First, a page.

Get unique trophies/plaques/medals made. I still have trophies from industrial park criteriums I won back in the 90’s. I don’t have a dime of any of the prize money I won. People are buying memories out there, give them something to remember. Paying Master’s racers is almost as foolish as dropping $1500 on Tshirts for a first year event. Masters will show up either way, as long as they know they aren’t going to break a hip.

Do

Go out and get sponsors. Got a local brewery or brew-pub or bar? Yes, you probably do. Ask them for a few cases for the winners, or a keg for the after party. Food truck/Restaurants/bars near your venue? Don’t be scared to ask them for bar tabs or gift certificates. Then hit up local bike shops. All of them, even one’s you don’t normally shop at. At the one’s you do shop at, ask them if they can hit up any of their suppliers. Garneau, Cannondale, Specialized, SRAM, and Specialized have all contributed at the least course tape in the past, and will most likely do so in the future. Sponsorship takes effort, but it can literally pay for your race, making all the entry fees profit. Think about it. Be creative. Be professional, come up with a package you can email to people describing what you want their money and or product for. The package needs only a cover letter describing the race, the demographics of most cyclists (upscale, eat a lot, like beer), and the numbers you think you’ll attract (approx 100-150 racers, and an equal number of spectators, more if it’s a central location). Mention the comradery of CX, the fun, the disposable income in the parking lot of your event, the spectator friendliness of being able to walk right up to the tape and hand a racer a twizzler or a strip of bacon.

Do

follow these basic guidelines in choosing a location for your event.

1. Pay as little for it as you can get away with. Free is best. Cheap is almost as good. Parks in cities like Orlando, Tampa or Miami are expensive, unless you know someone. It’s good to know someone. Parks in towns like Winter Garden, Alachua, or Ocala are cheaper. Private land can be expensive or cheap. Remember, you’re going to have to send a big chunk of money back to USA Cycling. Spending much more than $500 or $600 on your venue and the associated permits to go with it will make your profits slim.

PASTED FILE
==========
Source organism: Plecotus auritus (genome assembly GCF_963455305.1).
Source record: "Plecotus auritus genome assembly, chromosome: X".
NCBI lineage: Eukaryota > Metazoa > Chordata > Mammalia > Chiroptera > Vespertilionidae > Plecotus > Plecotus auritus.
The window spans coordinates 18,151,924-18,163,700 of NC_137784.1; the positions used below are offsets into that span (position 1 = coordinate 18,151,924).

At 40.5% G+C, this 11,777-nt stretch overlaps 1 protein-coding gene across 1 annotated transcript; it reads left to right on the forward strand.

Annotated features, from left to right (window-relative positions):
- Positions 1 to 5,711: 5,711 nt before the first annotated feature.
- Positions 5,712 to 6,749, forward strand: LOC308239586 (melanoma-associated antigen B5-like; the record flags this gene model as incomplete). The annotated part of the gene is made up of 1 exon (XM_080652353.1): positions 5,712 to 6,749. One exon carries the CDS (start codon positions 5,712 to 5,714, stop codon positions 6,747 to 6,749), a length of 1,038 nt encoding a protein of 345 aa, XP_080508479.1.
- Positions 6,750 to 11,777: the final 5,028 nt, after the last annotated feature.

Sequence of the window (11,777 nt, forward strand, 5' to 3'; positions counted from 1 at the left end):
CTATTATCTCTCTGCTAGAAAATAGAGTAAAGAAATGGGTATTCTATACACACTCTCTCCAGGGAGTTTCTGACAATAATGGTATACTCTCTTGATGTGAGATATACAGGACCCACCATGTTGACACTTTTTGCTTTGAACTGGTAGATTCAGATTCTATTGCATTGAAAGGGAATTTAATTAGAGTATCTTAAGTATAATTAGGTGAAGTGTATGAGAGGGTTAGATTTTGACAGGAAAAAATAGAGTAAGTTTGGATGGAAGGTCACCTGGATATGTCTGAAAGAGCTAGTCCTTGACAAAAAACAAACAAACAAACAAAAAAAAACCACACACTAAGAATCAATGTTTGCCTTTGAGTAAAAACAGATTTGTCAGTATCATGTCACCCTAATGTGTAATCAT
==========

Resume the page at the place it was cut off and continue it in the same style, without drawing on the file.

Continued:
2. Your course needs to be 8-10 feet wide and roughly a mile and a half in length. There can be a couple of choke points, where the course narrows to one rider’s width, but they better be far from the start, and there better not be too many of them. This doesn’t mean that a section that narrows because one foot of it is solid ground and the other 9 feet are mud isn’t kosher, but you can’t make that your entire course, unless there is a weird weather rain for-three-days-beforehand-thing, but we rarely have those during the FLCX calender. The ideal lap time for the Men 4/5 wave is about eight to nine minutes. They are the slowest wave, and since they only race for 30 minutes, it’s nice to get them 3 to 4 laps. You don’t want your pro men doing 5 minute laps, however, because 12 laps (60 minute race) is a lot, so you have to find a balance. Watch videos of other CX races around the country to give you some ideas.

3. Use any elevation change you can find. Ditches, mole hills, sand dunes, stair cases, handicap ramps, and cliffs. Anything that goes up or down. Off-camber sections are excellent. Sand Volleyball courts are almost a must, if available- I can think of three or four courses last year that had vollyball courts we used off the top of my head.) There is a line between challenging and stupid, and by and large we’ve stayed on the challenging side of the line on our courses. Remember, we have 10 year old kids and 60 year old grandparents out there racing, and while we want to challenge the 33 year olds, we don’t want to kill anybody, or include course features that will damage equipment.